The four movements of Gustav Mahler’s final completed symphony demand a great deal of orchestral players. There were hauntingly lovely moments in which the entire moving fabric of the music settled like gossamer along delicate, fey lines entrusted to the Boston Philharmonic’s fine section leaders. Two players familiar to Emmanuel Music concertgoers, first oboist Peggy Pearson and cello leader Rafael Popper-Keizer, delivered the famous solo passages for their instruments in the second movement (Im Tempo eines gemächlichen Ländlers. Etwas täppisch und sehr derb. Scherzo in C) and, notably, in the closing quarter of the expansive D-flat fourth movement (Adagio. Sehr langsam und noch zurückhaltend.) with surpassing warmth, precision, and tonal focus. Though this symphony owes little to Czech music per se, its orchestration now and then evinces instrumentation made familiar by the symphonic tapestries of Bohemians Viteszlav Novák, Josef Foerster, and Leos Janácek. Thus the piccolo often completes the bright, penetrating moments Mahler projects, even in quieter places, over profound, chordal, and wondrously clear bass textures. Piccolo player Lisa Hennessey swept into her often brief and always scarily exposed flights above other lines with a silvery, round sound so ravishing, and so patently secure, that a listener could always shelve the small prickle of apprehension that usually precedes such mercilessly spotlit passages. Concertmistress Joanna Kurkowicz spun lovely violin solos, the bottom range of her fine, rich instrument carrying through underlying strings and winds with power and elegance, never with that nervous solo vibratissimo one encounters a little too often. All four horns, first trumpet Eric Berlin, and the five hard-worked clarinetists were sheer delight to hear. Bass trombone Mark Rohr and tuba Donal Rankin, whose written parts tackle every dynamic and inhabit the full ranges of their instruments, underlaid great sweeps of the overall score with meticulous ensemble entries, tonal beauty, and firmly sustained pppp lines.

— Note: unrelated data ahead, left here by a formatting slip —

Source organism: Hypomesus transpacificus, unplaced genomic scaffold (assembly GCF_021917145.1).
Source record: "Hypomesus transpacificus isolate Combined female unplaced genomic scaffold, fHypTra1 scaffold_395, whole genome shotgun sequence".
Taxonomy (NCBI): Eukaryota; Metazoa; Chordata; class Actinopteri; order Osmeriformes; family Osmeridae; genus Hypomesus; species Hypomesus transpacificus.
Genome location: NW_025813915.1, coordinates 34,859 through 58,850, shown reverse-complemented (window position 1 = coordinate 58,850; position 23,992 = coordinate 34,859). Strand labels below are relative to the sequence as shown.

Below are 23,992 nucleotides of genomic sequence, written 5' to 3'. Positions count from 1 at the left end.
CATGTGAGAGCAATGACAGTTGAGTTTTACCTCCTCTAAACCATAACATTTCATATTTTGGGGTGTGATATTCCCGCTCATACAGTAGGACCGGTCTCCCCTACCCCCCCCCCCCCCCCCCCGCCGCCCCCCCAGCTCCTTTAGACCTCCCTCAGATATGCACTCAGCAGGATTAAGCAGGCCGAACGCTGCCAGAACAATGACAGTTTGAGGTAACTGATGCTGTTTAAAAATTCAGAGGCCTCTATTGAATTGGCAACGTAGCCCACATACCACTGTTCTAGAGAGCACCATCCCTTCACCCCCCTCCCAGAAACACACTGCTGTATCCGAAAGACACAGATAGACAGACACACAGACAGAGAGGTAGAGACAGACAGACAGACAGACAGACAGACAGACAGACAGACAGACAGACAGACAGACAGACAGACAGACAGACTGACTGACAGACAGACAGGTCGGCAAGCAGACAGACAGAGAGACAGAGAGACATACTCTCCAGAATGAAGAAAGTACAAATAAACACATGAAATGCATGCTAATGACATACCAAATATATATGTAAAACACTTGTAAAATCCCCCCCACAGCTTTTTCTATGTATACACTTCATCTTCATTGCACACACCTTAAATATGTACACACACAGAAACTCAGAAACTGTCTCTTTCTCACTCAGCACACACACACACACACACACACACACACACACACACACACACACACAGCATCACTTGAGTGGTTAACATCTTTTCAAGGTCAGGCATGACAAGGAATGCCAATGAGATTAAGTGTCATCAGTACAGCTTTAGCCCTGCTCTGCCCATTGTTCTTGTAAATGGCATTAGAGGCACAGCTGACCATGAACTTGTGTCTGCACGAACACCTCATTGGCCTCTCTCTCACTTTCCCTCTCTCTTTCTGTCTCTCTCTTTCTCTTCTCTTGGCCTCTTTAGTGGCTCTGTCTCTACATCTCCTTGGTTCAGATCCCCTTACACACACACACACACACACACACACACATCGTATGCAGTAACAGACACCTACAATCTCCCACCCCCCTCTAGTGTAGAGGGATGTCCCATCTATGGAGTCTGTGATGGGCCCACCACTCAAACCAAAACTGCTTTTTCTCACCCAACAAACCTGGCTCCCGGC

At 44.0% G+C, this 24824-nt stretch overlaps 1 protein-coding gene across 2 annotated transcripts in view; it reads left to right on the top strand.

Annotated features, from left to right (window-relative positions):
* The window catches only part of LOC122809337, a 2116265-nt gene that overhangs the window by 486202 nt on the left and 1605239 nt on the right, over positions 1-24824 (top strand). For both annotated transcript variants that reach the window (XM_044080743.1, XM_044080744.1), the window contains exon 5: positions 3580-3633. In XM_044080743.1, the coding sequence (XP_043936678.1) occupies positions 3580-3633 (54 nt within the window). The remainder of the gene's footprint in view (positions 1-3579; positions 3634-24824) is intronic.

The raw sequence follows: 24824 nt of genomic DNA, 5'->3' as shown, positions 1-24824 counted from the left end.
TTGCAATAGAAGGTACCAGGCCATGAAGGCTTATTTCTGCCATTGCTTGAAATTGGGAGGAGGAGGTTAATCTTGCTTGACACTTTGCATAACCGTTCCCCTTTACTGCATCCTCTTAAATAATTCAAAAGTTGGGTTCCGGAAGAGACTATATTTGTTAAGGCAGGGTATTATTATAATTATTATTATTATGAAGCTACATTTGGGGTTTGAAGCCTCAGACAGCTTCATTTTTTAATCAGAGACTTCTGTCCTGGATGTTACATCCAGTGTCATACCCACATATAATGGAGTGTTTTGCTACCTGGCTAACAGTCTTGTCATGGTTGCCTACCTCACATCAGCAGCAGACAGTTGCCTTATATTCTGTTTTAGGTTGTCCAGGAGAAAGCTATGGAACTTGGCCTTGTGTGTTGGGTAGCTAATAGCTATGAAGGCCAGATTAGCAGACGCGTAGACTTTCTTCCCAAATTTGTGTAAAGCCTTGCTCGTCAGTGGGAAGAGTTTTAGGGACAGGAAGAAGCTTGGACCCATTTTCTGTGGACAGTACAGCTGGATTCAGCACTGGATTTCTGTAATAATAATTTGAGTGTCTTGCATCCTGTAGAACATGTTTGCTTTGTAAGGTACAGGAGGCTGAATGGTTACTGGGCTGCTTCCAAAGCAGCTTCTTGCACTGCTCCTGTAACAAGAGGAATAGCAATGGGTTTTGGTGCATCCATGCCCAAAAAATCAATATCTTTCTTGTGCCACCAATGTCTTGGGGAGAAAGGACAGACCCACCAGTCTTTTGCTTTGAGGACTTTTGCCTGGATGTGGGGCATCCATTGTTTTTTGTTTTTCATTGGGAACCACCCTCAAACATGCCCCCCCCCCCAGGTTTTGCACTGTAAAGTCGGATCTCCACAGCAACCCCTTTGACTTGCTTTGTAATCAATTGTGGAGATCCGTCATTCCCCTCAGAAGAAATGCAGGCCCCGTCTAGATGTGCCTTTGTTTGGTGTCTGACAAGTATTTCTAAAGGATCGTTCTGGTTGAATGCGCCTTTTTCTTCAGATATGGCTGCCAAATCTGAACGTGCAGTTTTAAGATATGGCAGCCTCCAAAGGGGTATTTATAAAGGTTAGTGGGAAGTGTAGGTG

What can one say about any Benjamin Zander performance? Certainly, a catalogue of one’s preferences, likes, and “I’d’ve done this elsewise” enumerations is irrelevant when one is favored with so completely prepared a reading of a big, sprawling, and – superficially — barely unified work like the Mahler Ninth. In a sense, I have never heard a Zander/BPO iteration of one of the big concert staples, or rarities, from which I did not learn a great deal. I suppose I go to these focal cultural events to plunge into the score, to benefit from a committed and often satisfyingly high-charged unpeeling of the many and subtle layers that make up a symphony on this order. I truly enjoyed and liked what I heard at clear-as-a-bronze-bell Sanders Theatre last Thursday evening, and I was once again humbled by the sheer investment orchestra, conductor, and the effective BPO organization make in what they do. I have not often heard a Mahler symphony performance, on record or in the flesh, in which so much shared commitment was brought to bear, and in which I felt my own presence to be that of an active participant. Evenings like this one unavoidably raise a listener’s standards for the performance of orchestral music to…. you get the point.
1 Comment [leave a civil comment (others will be removed) and please disclose relevant affiliations]
Thank you for this insightful, well-written and detailed review.
I had reacted prematurely earlier today in being critical of The Intelligencer for NOT reviewing any of the 3 performances. I’m sorry about my error.
Comment by Ed Burke — March 4, 2010 at 10:12 pm